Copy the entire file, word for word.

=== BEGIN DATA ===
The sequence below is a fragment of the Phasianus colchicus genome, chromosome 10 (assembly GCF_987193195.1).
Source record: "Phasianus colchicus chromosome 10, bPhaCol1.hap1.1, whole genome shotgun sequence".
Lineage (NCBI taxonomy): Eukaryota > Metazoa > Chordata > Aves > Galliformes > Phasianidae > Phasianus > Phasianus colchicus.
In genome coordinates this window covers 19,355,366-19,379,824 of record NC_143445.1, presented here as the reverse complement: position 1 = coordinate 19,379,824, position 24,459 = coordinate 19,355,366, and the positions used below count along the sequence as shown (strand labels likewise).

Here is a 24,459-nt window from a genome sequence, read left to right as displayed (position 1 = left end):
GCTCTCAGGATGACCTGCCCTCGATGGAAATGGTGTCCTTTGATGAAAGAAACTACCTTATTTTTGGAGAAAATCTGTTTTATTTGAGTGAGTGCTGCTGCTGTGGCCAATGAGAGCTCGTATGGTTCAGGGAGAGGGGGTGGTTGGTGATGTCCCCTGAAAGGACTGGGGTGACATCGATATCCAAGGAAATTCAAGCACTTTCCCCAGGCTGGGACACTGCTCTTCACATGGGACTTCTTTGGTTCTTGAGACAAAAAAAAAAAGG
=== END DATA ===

The sequence below is a fragment of the Phasianus colchicus genome, chromosome 10 (assembly GCF_987193195.1).
Source record: "Phasianus colchicus chromosome 10, bPhaCol1.hap1.1, whole genome shotgun sequence".
Lineage (NCBI taxonomy): Eukaryota > Metazoa > Chordata > Aves > Galliformes > Phasianidae > Phasianus > Phasianus colchicus.
In genome coordinates this window covers 19,355,366-19,379,824 of record NC_143445.1, presented here as the reverse complement: position 1 = coordinate 19,379,824, position 24,459 = coordinate 19,355,366, and the positions used below count along the sequence as shown (strand labels likewise).

Here is a 24,459-nt window from a genome sequence, read left to right as displayed (position 1 = left end):
GCTCTCAGGATGACCTGCCCTCGATGGAAATGGTGTCCTTTGATGAAAGAAACTACCTTATTTTTGGAGAAAATCTGTTTTATTTGAGTGAGTGCTGCTGCTGTGGCCAATGAGAGCTCGTATGGTTCAGGGAGAGGGGGTGGTTGGTGATGTCCCCTGAAAGGACTGGGGTGACATCGATATCCAAGGAAATTCAAGCACTTTCCCCAGGCTGGGACACTGCTCTTCACATGGGACTTCTTTGGTTCTTGAGACAAAAAAAAAAAGG